Much of Mayor Bill de Blasio’s affordable housing plan hinges on the preservation of existing affordable units.
But advocates worry that some landlords who get city subsidies to preserve affordable housing are the very same landlords who have the highest rates attempting to evict tenants from rent stabilized homes — and are therefore contributing to the loss of affordable housing.
One of the prime examples, they say, is A&E Real Estate Holdings.
A&E, which is believed to be the fifth biggest landlord in the city, inked a $201 million deal in 2015 to buy Harlem’s Riverton complex and pledged to keep its nearly 1,000 units affordable over the next 30-plus years in exchange for $100 million worth of tax breaks and incentives from the city, according to reports.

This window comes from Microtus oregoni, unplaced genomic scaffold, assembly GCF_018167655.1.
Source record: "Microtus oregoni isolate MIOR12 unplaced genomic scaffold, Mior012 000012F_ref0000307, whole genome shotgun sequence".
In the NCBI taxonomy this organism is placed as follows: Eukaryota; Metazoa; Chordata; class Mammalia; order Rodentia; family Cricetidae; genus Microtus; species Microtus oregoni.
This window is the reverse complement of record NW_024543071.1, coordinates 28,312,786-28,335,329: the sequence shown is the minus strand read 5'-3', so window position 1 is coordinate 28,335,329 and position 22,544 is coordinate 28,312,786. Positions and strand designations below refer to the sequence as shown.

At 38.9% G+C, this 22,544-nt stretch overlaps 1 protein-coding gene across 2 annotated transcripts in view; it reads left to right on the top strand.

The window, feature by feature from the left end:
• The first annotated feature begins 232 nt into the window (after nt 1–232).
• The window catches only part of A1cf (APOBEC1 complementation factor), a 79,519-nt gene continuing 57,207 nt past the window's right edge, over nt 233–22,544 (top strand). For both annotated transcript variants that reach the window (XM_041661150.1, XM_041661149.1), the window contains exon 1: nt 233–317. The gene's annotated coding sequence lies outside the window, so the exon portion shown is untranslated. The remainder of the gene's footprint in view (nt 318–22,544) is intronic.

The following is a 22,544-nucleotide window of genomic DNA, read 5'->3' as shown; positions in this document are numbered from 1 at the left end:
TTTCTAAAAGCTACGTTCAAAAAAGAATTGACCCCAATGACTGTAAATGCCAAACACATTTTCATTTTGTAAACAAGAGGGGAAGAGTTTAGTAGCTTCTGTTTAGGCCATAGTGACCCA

James Patchett, the incoming head of the city’s Economic Development Corporation who previously served as chief of staff to Deputy Mayor Alicia Glen, the mayor's point person for affordable housing, recently highlighted that deal, which he brokered, as a source of pride in reaching the administration’s housing goals.
But A&E was also responsible for filing more than 2,230 evictions cases between January 2013 and June 2015, according to an analysis by Rentlogic, a rental listings platform that aims to empower tenants by using open source data to grade landlords on things like vermin infestations, mold problems and construction violations.